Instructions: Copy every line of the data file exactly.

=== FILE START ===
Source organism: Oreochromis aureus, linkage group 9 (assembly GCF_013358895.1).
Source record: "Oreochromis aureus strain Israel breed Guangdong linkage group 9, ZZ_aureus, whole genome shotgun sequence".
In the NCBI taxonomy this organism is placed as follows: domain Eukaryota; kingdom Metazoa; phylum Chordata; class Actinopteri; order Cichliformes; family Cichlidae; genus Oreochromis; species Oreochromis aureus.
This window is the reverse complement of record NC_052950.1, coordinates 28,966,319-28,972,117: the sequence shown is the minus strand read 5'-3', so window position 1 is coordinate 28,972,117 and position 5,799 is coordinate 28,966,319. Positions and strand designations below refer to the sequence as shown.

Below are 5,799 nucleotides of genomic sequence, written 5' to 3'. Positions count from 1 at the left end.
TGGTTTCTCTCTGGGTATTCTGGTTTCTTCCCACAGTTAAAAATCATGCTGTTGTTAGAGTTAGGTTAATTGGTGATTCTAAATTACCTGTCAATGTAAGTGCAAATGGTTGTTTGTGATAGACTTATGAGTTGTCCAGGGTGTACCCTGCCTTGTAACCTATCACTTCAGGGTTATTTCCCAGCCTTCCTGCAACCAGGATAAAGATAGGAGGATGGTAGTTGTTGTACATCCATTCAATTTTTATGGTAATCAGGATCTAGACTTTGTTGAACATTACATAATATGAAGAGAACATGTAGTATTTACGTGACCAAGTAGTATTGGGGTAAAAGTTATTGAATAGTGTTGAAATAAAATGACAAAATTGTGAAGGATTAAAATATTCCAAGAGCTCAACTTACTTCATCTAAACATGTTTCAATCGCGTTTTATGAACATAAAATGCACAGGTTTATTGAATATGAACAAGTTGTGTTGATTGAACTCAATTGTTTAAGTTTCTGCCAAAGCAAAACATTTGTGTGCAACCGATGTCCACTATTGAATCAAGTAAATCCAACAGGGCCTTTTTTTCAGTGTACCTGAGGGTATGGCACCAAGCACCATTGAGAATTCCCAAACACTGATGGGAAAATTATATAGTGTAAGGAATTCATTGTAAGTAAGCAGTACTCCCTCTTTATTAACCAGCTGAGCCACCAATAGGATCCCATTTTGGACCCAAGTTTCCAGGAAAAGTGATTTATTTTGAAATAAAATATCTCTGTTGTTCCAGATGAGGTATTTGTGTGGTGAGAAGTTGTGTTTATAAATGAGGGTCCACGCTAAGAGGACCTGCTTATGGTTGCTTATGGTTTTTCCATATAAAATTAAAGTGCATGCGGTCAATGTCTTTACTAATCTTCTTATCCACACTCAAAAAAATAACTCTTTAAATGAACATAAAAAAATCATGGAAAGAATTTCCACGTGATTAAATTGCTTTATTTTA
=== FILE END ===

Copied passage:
Source organism: Oreochromis aureus, linkage group 9 (assembly GCF_013358895.1).
Source record: "Oreochromis aureus strain Israel breed Guangdong linkage group 9, ZZ_aureus, whole genome shotgun sequence".
In the NCBI taxonomy this organism is placed as follows: domain Eukaryota; kingdom Metazoa; phylum Chordata; class Actinopteri; order Cichliformes; family Cichlidae; genus Oreochromis; species Oreochromis aureus.
This window is the reverse complement of record NC_052950.1, coordinates 28,966,319-28,972,117: the sequence shown is the minus strand read 5'-3', so window position 1 is coordinate 28,972,117 and position 5,799 is coordinate 28,966,319. Positions and strand designations below refer to the sequence as shown.

Below are 5,799 nucleotides of genomic sequence, written 5' to 3'. Positions count from 1 at the left end.
TGGTTTCTCTCTGGGTATTCTGGTTTCTTCCCACAGTTAAAAATCATGCTGTTGTTAGAGTTAGGTTAATTGGTGATTCTAAATTACCTGTCAATGTAAGTGCAAATGGTTGTTTGTGATAGACTTATGAGTTGTCCAGGGTGTACCCTGCCTTGTAACCTATCACTTCAGGGTTATTTCCCAGCCTTCCTGCAACCAGGATAAAGATAGGAGGATGGTAGTTGTTGTACATCCATTCAATTTTTATGGTAATCAGGATCTAGACTTTGTTGAACATTACATAATATGAAGAGAACATGTAGTATTTACGTGACCAAGTAGTATTGGGGTAAAAGTTATTGAATAGTGTTGAAATAAAATGACAAAATTGTGAAGGATTAAAATATTCCAAGAGCTCAACTTACTTCATCTAAACATGTTTCAATCGCGTTTTATGAACATAAAATGCACAGGTTTATTGAATATGAACAAGTTGTGTTGATTGAACTCAATTGTTTAAGTTTCTGCCAAAGCAAAACATTTGTGTGCAACCGATGTCCACTATTGAATCAAGTAAATCCAACAGGGCCTTTTTTTCAGTGTACCTGAGGGTATGGCACCAAGCACCATTGAGAATTCCCAAACACTGATGGGAAAATTATATAGTGTAAGGAATTCATTGTAAGTAAGCAGTACTCCCTCTTTATTAACCAGCTGAGCCACCAATAGGATCCCATTTTGGACCCAAGTTTCCAGGAAAAGTGATTTATTTTGAAATAAAATATCTCTGTTGTTCCAGATGAGGTATTTGTGTGGTGAGAAGTTGTGTTTATAAATGAGGGTCCACGCTAAGAGGACCTGCTTATGGTTGCTTATGGTTTTTCCATATAAAATTAAAGTGCATGCGGTCAATGTCTTTACTAATCTTCTTATCCACACTCAAAAAAATAACTCTTTAAATGAACATAAAAAAATCATGGAAAGAATTTCCACGTGATTAAATTGCTTTATTTTA